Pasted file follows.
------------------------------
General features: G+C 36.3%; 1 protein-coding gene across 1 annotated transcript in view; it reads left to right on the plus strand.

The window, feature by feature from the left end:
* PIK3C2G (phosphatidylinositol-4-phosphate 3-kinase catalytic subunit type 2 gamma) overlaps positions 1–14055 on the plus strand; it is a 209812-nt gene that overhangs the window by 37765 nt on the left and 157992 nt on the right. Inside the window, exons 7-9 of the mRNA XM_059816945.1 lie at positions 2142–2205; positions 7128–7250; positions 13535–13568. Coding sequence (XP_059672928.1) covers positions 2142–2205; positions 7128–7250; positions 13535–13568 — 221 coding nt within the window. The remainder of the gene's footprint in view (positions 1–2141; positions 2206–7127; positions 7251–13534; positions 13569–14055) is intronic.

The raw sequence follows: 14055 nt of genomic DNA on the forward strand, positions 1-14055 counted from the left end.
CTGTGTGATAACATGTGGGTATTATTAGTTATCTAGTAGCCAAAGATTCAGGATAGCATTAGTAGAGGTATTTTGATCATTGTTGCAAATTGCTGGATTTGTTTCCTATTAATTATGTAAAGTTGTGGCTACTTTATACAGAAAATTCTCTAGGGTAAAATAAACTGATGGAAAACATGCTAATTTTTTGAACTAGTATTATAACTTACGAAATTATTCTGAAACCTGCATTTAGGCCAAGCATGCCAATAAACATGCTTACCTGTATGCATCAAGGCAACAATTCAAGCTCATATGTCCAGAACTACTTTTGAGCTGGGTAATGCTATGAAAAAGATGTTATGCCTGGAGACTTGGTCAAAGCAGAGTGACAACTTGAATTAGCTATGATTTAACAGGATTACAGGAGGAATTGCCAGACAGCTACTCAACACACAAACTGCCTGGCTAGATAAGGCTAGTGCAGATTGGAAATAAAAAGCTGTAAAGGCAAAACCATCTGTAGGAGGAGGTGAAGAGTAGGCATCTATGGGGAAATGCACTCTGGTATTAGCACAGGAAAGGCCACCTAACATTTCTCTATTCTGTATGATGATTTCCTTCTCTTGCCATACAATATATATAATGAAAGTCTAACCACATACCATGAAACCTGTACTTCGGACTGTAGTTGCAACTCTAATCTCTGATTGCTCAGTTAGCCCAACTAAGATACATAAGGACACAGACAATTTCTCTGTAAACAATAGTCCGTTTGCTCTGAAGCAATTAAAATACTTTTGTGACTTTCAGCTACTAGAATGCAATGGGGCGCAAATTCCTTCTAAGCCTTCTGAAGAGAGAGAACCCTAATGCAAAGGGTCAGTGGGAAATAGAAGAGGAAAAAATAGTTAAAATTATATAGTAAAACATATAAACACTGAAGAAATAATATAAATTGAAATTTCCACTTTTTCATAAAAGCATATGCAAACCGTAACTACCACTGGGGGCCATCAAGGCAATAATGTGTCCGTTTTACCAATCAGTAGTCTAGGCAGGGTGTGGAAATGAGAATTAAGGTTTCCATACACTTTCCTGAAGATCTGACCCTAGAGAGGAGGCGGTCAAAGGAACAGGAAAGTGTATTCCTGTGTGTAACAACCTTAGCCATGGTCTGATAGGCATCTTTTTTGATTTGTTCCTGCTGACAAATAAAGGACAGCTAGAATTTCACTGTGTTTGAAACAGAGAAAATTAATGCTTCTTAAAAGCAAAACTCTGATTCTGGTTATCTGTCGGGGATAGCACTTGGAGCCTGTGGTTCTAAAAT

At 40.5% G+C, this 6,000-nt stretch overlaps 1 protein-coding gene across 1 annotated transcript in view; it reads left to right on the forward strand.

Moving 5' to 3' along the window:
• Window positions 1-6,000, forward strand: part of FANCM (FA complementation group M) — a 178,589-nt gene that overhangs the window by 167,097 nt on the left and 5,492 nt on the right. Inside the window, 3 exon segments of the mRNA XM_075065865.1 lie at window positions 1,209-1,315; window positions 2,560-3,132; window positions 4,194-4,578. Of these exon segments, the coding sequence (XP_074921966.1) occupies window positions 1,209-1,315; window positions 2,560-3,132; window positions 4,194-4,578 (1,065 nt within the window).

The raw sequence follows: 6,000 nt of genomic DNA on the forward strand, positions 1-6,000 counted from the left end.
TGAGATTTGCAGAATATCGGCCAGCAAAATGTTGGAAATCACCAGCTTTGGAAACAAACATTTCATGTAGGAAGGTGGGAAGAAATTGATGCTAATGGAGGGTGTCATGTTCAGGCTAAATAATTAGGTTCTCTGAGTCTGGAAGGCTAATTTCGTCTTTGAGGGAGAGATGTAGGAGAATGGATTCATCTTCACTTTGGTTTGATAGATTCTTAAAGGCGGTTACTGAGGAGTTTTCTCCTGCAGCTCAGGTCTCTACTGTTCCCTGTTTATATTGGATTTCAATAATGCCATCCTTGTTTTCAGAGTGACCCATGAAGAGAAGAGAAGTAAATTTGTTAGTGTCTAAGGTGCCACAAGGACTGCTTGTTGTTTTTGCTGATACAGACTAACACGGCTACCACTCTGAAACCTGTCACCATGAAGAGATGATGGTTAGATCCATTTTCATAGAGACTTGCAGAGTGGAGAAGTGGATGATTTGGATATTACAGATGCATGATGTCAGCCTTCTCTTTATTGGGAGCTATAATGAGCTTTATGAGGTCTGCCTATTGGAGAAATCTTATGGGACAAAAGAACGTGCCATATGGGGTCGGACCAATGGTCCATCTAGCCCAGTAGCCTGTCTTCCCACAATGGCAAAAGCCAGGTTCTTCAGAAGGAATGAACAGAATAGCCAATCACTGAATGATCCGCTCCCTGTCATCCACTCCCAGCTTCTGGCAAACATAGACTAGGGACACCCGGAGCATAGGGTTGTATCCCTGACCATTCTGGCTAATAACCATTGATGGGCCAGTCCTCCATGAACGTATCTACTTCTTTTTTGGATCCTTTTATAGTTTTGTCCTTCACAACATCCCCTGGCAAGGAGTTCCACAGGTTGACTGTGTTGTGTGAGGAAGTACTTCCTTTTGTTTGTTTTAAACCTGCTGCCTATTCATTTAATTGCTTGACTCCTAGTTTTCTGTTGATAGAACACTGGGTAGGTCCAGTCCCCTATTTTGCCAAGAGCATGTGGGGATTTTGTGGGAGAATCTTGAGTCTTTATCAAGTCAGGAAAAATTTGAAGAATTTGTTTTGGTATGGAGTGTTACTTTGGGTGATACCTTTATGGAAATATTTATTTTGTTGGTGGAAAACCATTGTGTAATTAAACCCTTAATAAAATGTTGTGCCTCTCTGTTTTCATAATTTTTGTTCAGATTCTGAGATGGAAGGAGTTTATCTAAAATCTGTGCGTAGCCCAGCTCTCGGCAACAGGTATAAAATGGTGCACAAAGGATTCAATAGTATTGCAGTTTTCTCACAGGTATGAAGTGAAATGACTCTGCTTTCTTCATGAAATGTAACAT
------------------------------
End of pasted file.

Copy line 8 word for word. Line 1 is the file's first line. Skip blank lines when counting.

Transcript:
• Window positions 1-6,000, forward strand: part of FANCM (FA complementation group M) — a 178,589-nt gene that overhangs the window by 167,097 nt on the left and 5,492 nt on the right. Inside the window, 3 exon segments of the mRNA XM_075065865.1 lie at window positions 1,209-1,315; window positions 2,560-3,132; window positions 4,194-4,578. Of these exon segments, the coding sequence (XP_074921966.1) occupies window positions 1,209-1,315; window positions 2,560-3,132; window positions 4,194-4,578 (1,065 nt within the window).